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Does Needle Size Matter in Childhood Immunization?
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Am Fam Physician. 2007 Jan 1;75(1):109-110.
Background: The effects of needle size on immune response and adverse reactions from childhood immunizations are unknown. To address this lack of data, Diggle and colleagues compared three types of needles used for routine childhood immunizations.
The Study: The study was conducted in 18 English general practices. Children scheduled to receive their first immunization series (combined diphtheria, tetanus, pertussis, Haemophilus influenzae type b, and serogroup meningococcal C vaccine) were randomly assigned to one of three needle size groups: a wide, long needle (23 gauge [0.6 mm diameter], 25 mm); a narrow, short needle (25 gauge [0.5 mm diameter], 16 mm); or a narrow, long needle (25 gauge, 25 mm).
All the immunizations were performed using the same technique. Parents were asked to document their child's reaction to the immunization, including redness, hardness, or swelling at the injection site; reactions to touching the injection site or moving the injected limb; use of analgesics; and any other suspected reactions. To assess immune response, a blood sample was drawn from each child 28 to 42 days after the third vaccination in the series.
Results: Of the 696 infants enrolled, 240 were randomized to wide, long needles; 230 to narrow, short needles; and 226 to narrow, long needles. The infants in each group did not differ in any significant variables. Although immunogenicity was not significantly different, the average immune response was higher in infants in the wide, long needle group, and it was lowest in the narrow, short needle group. The differences in immunogenicity were greatest for the meningococcal C vaccine.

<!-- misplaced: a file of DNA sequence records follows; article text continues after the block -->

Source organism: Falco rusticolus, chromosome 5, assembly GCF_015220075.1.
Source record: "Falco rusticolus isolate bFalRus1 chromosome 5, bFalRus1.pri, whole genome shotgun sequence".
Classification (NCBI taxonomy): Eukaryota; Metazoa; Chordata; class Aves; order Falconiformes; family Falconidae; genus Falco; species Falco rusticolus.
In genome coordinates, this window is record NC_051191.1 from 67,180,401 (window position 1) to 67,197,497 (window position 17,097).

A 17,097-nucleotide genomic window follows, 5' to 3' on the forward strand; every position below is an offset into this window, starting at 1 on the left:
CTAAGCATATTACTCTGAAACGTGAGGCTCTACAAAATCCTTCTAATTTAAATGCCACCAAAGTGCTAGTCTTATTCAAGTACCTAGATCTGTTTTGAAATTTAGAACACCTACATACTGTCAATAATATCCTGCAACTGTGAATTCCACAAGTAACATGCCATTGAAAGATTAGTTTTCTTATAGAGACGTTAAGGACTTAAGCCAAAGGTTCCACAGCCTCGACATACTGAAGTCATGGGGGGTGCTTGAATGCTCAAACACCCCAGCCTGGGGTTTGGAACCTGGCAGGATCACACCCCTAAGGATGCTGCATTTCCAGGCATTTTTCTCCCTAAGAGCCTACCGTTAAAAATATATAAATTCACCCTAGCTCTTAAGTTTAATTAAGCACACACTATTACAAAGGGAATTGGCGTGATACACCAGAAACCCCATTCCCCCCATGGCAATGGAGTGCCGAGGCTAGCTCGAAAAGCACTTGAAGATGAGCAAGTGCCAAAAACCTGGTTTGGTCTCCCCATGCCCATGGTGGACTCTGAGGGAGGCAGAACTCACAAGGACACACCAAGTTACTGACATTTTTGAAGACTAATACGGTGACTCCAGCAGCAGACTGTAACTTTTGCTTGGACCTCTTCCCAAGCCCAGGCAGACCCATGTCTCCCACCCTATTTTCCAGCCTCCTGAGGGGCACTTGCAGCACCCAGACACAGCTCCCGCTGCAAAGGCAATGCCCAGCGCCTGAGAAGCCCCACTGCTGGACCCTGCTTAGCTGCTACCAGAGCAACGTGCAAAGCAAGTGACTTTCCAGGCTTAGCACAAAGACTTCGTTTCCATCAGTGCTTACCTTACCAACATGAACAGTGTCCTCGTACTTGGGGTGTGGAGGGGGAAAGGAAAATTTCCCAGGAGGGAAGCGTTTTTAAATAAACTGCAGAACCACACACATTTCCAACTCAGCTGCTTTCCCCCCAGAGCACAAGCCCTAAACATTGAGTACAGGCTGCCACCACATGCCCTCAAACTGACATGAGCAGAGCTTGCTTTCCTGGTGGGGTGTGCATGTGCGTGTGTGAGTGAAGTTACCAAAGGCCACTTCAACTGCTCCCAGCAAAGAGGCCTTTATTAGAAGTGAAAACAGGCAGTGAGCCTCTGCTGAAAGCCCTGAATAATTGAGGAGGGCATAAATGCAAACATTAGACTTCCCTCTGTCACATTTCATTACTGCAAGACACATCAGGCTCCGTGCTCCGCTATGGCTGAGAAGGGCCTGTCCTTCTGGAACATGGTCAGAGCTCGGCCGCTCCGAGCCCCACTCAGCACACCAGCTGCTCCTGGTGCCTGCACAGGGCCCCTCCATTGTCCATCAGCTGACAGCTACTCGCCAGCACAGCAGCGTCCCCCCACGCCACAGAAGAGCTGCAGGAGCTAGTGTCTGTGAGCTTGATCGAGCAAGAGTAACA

Overall, local reactions at the injection site were reported for 61 percent of infants. Significantly fewer local reactions were reported in the wide, long needle group. Over the three-dose series, the relative reduction ranged from 22 to 54 percent. The size of the reaction also was smaller, but this difference was not statistically significant. Differences in reactivity were only apparent for the first vaccine dose. Eleven infants were withdrawn from the study because they had injection site reactions; 10 of these infants were in the narrow, short needle group.
The three groups of infants did not differ in reported systemic reactions or use of analgesics, and the infants in the long needle groups did not differ significantly in immunogenicity. The narrow, long needle was associated with lower local reactivity compared with the wide, long needle; however, both had similar systemic reactivity.
Conclusion: The authors conclude that local reactions from routine childhood immunizations are significantly reduced with no change in immunogenicity or increase in systemic reactions when wide, long needles are used. This may be because the longer needle more consistently reaches the muscle layer.
Diggle L, et al. Effect of needle size on immunogenicity and reactogenicity of vaccines in infants: randomised controlled trial. BMJ. September 16, 2006;333:571-4.
Copyright © 2007 by the American Academy of Family Physicians.
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